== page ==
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Memorial in honour of State Defense Guard at state border in Lusatian Mountains

State Defense Guard (in Czech Stráž obrany státu, SOS, in Slovak Stráž obrany štátu) was a military service established in 1936 to protect borders of Czechoslovakia.

From 1918 to 1936 border of Czechoslovakia was protected by "finance guard" (finanční stráž), an armed branch of the Ministry of Finance. Their main task was to carry on customs duty, border protection was secondary. For over decade army and police leadership had suggested to set up an organisation of higher military value. Amid international tensions the new service was established in 1936.

The roles of the defense guard were:

Members of the guard were local gendarmes (četníci), existing finance guards and members of state police. Later citizens loyal to Czechoslovakia were incorporated (for example, many members of the sports organisation Sokol or active anti-fascist Germans). Plans were created to support the guard with regular army units to handle local conflicts.

Planned size of the service were 38 battalions, but only 31 had been mustered (one of these inland, in Prague). Their equipment were pistols, rifles, light machine guns and grenades. There was not enough of time to equip the units with heavy machine guns. In case of attack, the guard was to delay the enemy until the army could respond.

Manpower of the guard in September 1938 was 29,611 men (4,917 local policemen, 1,674 members of state police, 6,438 finance guards, 14,755 army reservists, 1,827 army members).

As the tensions between Czechoslovakia, local Germans and Nazi Germany grew, the guard was deployed on the border during May 1938 and stayed there until end of September, when Sudetenland was ceded to Germany. During September the guard fought low-level warfare against local German partisans (Sudetendeutsches Freikorps) and commandos from Germany. After the loss of borderland, SOS moved inland to new positions. The clashes had still occurred but on smaller level.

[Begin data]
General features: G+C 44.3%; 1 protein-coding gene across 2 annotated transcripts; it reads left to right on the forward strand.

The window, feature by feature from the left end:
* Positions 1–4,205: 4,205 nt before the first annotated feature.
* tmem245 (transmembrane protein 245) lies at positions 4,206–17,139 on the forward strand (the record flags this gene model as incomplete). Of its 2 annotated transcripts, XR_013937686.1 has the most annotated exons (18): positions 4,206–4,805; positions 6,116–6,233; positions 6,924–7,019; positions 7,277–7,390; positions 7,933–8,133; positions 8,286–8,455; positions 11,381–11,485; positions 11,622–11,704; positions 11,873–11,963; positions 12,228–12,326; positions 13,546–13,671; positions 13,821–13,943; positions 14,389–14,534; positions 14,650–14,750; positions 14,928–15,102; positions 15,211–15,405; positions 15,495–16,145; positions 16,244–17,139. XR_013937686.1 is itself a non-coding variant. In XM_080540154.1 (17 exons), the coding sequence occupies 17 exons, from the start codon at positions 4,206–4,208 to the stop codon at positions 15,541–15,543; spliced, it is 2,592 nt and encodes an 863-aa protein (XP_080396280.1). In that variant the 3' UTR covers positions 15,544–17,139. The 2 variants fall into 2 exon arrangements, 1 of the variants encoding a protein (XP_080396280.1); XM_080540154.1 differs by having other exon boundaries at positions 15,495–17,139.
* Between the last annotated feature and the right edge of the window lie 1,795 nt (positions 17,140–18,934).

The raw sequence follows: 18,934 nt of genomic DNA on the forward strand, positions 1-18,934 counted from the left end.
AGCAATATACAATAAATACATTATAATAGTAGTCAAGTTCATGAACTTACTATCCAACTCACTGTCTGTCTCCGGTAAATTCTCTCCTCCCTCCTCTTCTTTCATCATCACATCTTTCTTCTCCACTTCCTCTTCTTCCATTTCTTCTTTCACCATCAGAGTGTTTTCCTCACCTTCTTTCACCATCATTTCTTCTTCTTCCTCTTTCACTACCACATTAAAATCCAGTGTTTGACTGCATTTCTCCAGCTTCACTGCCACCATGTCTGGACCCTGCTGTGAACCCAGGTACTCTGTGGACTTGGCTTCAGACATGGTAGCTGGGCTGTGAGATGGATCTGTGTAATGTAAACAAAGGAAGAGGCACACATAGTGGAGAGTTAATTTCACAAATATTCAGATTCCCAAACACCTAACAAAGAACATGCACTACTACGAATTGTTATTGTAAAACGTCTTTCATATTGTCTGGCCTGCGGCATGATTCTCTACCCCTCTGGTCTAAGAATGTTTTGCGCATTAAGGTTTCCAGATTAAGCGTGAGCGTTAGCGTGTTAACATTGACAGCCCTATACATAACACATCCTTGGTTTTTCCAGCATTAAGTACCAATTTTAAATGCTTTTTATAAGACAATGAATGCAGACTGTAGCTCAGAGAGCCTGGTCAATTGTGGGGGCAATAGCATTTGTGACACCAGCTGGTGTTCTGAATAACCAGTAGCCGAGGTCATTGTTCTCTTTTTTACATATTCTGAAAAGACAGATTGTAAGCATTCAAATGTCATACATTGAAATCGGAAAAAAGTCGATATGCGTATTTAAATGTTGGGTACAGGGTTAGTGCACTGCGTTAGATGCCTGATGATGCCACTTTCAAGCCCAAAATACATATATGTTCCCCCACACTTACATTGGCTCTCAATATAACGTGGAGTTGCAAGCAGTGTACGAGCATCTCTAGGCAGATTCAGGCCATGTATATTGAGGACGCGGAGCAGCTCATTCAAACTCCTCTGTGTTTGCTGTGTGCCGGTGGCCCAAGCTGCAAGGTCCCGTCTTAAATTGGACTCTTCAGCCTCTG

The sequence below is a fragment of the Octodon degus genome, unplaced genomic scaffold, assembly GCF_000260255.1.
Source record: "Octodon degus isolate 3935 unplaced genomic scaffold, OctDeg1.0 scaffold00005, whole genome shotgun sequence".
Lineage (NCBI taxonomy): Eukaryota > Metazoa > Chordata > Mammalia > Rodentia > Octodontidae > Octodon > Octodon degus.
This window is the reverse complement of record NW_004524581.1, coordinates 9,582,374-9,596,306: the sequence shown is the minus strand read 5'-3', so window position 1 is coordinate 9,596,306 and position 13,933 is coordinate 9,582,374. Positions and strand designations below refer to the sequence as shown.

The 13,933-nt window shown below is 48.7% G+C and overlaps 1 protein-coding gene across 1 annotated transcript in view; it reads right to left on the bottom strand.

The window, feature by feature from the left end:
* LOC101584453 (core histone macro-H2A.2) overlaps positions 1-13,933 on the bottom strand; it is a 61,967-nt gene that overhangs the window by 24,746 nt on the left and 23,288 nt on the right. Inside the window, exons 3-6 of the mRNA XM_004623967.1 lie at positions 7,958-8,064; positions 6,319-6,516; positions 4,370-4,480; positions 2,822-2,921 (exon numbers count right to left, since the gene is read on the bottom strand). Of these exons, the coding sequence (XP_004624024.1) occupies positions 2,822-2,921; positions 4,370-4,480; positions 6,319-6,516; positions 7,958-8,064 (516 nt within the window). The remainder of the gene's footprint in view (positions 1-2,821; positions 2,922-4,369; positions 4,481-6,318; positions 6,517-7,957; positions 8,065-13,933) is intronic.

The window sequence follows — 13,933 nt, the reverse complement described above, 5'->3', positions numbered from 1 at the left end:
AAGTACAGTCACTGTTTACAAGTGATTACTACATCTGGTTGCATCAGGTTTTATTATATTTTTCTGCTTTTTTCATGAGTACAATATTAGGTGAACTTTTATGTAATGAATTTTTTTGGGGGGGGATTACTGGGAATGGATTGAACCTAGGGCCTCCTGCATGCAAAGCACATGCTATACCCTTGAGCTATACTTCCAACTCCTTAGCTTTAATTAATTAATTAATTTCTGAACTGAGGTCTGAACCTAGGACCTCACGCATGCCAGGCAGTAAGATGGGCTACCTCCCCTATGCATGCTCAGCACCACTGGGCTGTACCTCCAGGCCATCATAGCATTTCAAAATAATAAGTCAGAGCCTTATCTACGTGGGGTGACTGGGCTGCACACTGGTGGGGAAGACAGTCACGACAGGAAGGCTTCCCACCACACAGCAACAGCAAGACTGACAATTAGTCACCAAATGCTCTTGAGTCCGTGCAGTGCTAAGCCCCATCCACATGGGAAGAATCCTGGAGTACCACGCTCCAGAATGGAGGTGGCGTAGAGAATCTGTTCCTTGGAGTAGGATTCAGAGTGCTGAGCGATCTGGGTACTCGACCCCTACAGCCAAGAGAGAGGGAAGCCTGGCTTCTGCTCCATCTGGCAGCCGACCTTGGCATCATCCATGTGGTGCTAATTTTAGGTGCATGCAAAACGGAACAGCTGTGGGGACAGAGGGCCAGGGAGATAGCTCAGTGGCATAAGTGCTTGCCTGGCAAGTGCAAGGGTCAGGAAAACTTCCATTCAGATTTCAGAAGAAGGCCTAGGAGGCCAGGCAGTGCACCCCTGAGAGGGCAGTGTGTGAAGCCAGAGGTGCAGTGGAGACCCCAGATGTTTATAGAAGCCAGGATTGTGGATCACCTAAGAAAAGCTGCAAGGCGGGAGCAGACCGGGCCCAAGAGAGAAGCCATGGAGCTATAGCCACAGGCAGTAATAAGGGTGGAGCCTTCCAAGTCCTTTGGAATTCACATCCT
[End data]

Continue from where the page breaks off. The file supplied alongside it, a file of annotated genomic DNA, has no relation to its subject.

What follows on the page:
As a result of First Vienna Award Czechoslovakia was forced to give up territory to Poland and Hungary (southern Slovakia and Carpathian Ruthenia). While conflicts with Polish forces were minor, clash with Hungarian forces and partisans (Szabadczapatok) was more intense (starting in November 1938). From January to March 1939 (until Czechoslovakia was dissolved) heavy clashes occurred between Hungarian forces and guard and the army in Ruthenia. Czechoslovakian units were forced to withdraw in three directions - to Slovakia, Poland and Romania. During March the units also faced local insurgents (Sičovci) attempting to establish an independent Ruthenian state.

Estimated warfare losses (both guard and the army) from May 1938 to April 1939 are 171 dead, 404 injured, over thousand of soldiers taken prisoner and abducted to Germany proper. Losses in Ruthenia are estimated to 40 dead, 120 injured, 17 missing.

On December 21, 1939, the government of the Protectorate of Bohemia and Moravia disbanded remaining parts of the guard. In Slovak State the guard was disbanded a little later. After the war the organisation was not restored. After communist takeover of power in 1948 special branch of the army called Border Guard (Pohraniční služba) was tasked with border protection.